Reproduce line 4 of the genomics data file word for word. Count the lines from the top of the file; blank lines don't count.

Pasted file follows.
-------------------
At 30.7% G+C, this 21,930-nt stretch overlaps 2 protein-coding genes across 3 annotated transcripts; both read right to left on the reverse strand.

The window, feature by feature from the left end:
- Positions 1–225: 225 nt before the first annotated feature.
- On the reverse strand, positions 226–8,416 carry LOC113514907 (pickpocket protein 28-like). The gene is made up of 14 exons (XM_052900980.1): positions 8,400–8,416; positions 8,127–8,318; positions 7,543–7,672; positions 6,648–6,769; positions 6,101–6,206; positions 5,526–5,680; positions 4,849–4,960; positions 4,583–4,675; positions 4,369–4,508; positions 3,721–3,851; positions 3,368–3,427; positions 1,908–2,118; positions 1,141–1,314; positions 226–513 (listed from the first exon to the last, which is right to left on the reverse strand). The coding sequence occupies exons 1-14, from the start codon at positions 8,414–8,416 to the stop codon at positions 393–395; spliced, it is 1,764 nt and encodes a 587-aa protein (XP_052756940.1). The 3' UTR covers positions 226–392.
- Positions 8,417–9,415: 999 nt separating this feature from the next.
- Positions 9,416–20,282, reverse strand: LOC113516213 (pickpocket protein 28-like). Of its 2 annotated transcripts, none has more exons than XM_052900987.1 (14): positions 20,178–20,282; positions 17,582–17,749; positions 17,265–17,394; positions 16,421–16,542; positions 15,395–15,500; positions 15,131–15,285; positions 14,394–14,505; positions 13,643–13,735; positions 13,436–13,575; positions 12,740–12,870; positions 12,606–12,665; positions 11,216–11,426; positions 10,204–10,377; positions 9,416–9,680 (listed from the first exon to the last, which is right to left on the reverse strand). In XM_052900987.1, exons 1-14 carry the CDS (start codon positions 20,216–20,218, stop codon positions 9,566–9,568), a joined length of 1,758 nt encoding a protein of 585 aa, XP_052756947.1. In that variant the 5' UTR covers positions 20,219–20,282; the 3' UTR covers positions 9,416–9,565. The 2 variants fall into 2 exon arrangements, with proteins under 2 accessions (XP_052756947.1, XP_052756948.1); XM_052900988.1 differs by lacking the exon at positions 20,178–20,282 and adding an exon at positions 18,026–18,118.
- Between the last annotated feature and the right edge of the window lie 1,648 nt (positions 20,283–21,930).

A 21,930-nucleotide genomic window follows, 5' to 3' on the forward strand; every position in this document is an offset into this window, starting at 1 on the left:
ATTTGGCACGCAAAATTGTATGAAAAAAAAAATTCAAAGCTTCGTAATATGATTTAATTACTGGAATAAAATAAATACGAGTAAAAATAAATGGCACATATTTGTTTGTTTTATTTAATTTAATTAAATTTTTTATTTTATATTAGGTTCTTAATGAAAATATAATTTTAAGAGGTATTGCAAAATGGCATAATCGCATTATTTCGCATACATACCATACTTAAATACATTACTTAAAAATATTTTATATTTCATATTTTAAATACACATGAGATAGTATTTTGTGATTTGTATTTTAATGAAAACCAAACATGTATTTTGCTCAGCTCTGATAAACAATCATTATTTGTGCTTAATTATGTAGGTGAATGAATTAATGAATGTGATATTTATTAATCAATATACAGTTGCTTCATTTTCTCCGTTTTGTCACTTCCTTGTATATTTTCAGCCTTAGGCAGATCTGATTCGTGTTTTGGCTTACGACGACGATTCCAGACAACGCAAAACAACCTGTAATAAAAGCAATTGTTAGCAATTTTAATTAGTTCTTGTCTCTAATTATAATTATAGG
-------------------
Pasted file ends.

- On the reverse strand, positions 226–8,416 carry LOC113514907 (pickpocket protein 28-like). The gene is made up of 14 exons (XM_052900980.1): positions 8,400–8,416; positions 8,127–8,318; positions 7,543–7,672; positions 6,648–6,769; positions 6,101–6,206; positions 5,526–5,680; positions 4,849–4,960; positions 4,583–4,675; positions 4,369–4,508; positions 3,721–3,851; positions 3,368–3,427; positions 1,908–2,118; positions 1,141–1,314; positions 226–513 (listed from the first exon to the last, which is right to left on the reverse strand). The coding sequence occupies exons 1-14, from the start codon at positions 8,414–8,416 to the stop codon at positions 393–395; spliced, it is 1,764 nt and encodes a 587-aa protein (XP_052756940.1). The 3' UTR covers positions 226–392.